Connectix Virtual PC allows you to emulate complete Windows PCs, including sound and SVGA graphics, in their own windows on your host Windows PC. Each of these emulated PCs uses its own virtual hard drive, the entire contents of which exists as a single file on your host PC. Thus, assuming you're reasonably cautious in how you configure and use your emulated PCs, your host PC is insulated from anything that happens inside your emulated PCs, and your emulated PCs are completely insulated from each other. For example, if a trojan horse program running on one of your emulated PCs tries to delete everything on the entire hard drive, only that emulated PC's virtual hard drive will be erased--not the host PC's hard drive, or any of the other emulated PCs' virtual hard drives. If one of your emulated PCs crashes disastrously, your host PC and all your other emulated PCs keep humming right along.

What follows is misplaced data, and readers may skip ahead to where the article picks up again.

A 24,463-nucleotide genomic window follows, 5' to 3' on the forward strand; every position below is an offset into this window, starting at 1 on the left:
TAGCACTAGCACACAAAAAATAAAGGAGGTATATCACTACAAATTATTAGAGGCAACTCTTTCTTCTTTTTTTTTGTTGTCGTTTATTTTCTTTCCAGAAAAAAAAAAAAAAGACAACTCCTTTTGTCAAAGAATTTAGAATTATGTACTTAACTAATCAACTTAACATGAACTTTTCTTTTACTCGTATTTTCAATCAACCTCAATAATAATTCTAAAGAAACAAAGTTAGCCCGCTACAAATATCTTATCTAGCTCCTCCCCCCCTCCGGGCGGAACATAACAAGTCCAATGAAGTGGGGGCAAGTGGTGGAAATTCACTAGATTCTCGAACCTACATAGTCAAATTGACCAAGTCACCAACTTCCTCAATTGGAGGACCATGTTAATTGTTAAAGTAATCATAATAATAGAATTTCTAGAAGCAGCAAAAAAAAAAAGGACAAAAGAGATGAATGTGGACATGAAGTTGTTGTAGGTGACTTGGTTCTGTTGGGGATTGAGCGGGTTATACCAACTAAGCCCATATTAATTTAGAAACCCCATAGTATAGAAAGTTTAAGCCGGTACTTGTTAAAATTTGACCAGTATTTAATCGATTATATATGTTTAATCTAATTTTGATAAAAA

Oh, and don't worry: You don't have to specify the size of the virtual hard disks beforehand. They're dynamically allocated, growing and shrinking as needed to contain the data on them. This is just one of the myriad little things Connectix got right.
Above is Virtual PC's selection menu. Here I have three emulated PCs set up: My "Windows 98 Clean Template" simply contains a fresh install of Windows 98. I never actually run it; instead, I copy it when I want to try out a new program with a clean slate. "Windows 98 Virtual PC" is the emulated PC I use for real work. I use it mainly to run Photofinish, a Windows 3.1 paint program that struck that rare, perfect balance of functionality and ease-of-use. Right now, its status is "Saved", which is much like "standby" mode on a PC. If I launch it, Virtual PC will return me to the exact point where I left off, as represented by the thumbnail screenshot shown. Lastly, "Xvid codec PC" contains the freeware Xvid video codec, which I wanted to test without endangering my host PC. It's also currently running K-Lite, which I wanted to try without disrupting my host machine's KaZaA installation.